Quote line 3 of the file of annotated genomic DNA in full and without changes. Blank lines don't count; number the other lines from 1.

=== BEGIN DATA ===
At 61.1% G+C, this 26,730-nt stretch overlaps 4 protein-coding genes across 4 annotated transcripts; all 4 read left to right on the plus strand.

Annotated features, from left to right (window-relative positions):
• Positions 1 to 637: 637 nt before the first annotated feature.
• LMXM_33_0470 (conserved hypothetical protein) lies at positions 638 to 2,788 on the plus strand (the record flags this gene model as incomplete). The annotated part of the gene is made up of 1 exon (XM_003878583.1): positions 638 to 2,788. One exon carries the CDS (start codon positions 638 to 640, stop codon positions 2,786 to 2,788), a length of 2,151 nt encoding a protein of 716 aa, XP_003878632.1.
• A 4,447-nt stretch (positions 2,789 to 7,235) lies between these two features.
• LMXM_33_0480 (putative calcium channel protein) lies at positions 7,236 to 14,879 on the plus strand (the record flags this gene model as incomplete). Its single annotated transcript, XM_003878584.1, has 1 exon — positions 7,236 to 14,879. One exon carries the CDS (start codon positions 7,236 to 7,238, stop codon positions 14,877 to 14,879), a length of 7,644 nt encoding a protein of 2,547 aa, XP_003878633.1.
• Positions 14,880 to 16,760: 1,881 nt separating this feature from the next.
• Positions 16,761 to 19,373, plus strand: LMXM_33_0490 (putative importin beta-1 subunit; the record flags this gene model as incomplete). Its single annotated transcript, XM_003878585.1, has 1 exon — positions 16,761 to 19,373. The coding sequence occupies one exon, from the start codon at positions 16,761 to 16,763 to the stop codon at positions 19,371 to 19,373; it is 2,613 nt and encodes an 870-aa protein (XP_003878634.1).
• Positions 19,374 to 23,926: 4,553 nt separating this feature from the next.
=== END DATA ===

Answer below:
• Positions 1 to 637: 637 nt before the first annotated feature.